I suppose I should say that a premise of continuity, or discontinuity, may be a self-fulfilling prophesy. The observer could work with physically realizable wavefunction, continuous or discrete, but not both simultaneously. "You get what you look for."
  13. Jun 14, 2006 #12
    It seems you assume a premise of continuity at the quantum level. We already know that the world is discontinuous (quantised) in mass/energy (that is precisely what led to the foundation of quantum mechanics), and it may also be the case that it is discontinuous (quantised) in time and space. At lengths and times of less than approximately one Planck unit, quantum theory as presently understood no longer applies. The Planck unit of length is 1.6 x 10-35 metres, and of time 5.4 x 10-44 seconds. Space and time may be discrete (discontinuous, quantised) at shorter lengths and shorter times.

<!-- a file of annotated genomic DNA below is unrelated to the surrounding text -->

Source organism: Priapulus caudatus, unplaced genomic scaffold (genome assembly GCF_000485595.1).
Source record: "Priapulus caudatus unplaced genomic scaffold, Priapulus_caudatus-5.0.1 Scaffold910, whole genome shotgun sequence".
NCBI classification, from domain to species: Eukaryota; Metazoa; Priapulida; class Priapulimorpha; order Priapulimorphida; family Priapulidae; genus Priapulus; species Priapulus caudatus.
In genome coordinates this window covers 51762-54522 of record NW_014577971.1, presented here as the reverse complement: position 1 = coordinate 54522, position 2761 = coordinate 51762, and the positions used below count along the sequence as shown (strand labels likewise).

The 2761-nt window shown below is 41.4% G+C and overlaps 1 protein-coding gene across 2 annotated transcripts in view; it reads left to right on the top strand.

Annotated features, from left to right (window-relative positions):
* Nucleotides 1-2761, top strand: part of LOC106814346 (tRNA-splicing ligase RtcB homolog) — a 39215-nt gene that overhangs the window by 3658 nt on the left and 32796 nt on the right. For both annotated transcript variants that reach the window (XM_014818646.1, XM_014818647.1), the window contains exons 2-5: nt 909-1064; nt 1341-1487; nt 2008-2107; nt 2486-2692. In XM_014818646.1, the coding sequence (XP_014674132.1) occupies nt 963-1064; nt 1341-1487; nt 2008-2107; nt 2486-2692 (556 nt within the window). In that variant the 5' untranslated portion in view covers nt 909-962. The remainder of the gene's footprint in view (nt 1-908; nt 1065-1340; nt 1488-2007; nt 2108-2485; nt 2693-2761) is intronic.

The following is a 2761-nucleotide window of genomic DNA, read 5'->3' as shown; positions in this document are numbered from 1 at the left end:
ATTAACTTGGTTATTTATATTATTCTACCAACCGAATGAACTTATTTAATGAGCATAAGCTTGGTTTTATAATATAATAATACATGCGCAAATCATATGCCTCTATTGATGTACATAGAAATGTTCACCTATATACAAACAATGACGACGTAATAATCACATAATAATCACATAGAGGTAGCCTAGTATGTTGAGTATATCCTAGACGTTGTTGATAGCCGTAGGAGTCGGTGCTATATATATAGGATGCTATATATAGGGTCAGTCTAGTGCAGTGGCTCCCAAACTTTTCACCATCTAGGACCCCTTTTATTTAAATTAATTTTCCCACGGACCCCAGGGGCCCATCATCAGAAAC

Best Regards
  14. Jun 15, 2006 #13
    Thanks again.

    How can one say with surety that what appears a discrete quantum is not actually an entity that is quasi-discrete? Modulated by vacuum Planck potential, observed discontinuities could have their "edge" smoothed off. Even Planck units rely on parameters which in an infinite universe are doubtfully constant, and thus representative of continuity.
  15. Jun 16, 2006 #14
    I agree. My point is that we cannot say with certainty. The world may be fundamentally discrete, or fundamentally continuous. There is no way to tell with certainty. Your original post, however, asked a question which assumed a premise of continuity. All I am doing (ever since replying to that post) is pointing out that your premise may be false, which would make your original question very different.

    Best Regards
  16. Jun 16, 2006 #15
    Quite right, I appreciate your correction. I interpret that thought is much like an action compatible with its given environment, singular or wavelike.
Know someone interested in this topic? Share this thread via Reddit, Google+, Twitter, or Facebook

Have something to add?

Similar Discussions: How can continuous thought realize discrete processes?